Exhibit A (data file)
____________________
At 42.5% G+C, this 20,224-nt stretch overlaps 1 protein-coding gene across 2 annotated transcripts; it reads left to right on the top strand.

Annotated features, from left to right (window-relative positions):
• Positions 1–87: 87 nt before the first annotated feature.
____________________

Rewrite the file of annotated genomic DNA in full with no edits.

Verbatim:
At 42.5% G+C, this 20,224-nt stretch overlaps 1 protein-coding gene across 2 annotated transcripts; it reads left to right on the top strand.

Annotated features, from left to right (window-relative positions):
• Positions 1–87: 87 nt before the first annotated feature.